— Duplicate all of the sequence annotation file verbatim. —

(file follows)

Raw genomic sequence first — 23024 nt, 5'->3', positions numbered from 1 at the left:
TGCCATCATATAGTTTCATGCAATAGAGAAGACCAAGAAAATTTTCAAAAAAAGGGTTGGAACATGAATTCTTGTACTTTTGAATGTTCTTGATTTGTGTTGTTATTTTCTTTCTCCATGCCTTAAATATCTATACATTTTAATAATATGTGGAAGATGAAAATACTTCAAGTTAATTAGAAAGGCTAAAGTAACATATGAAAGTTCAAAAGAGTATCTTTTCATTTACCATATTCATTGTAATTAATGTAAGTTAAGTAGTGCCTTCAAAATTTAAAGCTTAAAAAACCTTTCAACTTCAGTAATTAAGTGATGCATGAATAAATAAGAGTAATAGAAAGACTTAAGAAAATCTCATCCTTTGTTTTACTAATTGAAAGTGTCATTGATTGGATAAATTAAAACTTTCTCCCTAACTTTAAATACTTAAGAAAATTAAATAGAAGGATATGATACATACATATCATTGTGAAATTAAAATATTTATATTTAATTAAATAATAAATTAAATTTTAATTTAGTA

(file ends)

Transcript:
Raw genomic sequence first — 23024 nt, 5'->3', positions numbered from 1 at the left:
TGCCATCATATAGTTTCATGCAATAGAGAAGACCAAGAAAATTTTCAAAAAAAGGGTTGGAACATGAATTCTTGTACTTTTGAATGTTCTTGATTTGTGTTGTTATTTTCTTTCTCCATGCCTTAAATATCTATACATTTTAATAATATGTGGAAGATGAAAATACTTCAAGTTAATTAGAAAGGCTAAAGTAACATATGAAAGTTCAAAAGAGTATCTTTTCATTTACCATATTCATTGTAATTAATGTAAGTTAAGTAGTGCCTTCAAAATTTAAAGCTTAAAAAACCTTTCAACTTCAGTAATTAAGTGATGCATGAATAAATAAGAGTAATAGAAAGACTTAAGAAAATCTCATCCTTTGTTTTACTAATTGAAAGTGTCATTGATTGGATAAATTAAAACTTTCTCCCTAACTTTAAATACTTAAGAAAATTAAATAGAAGGATATGATACATACATATCATTGTGAAATTAAAATATTTATATTTAATTAAATAATAAATTAAATTTTAATTTAGTA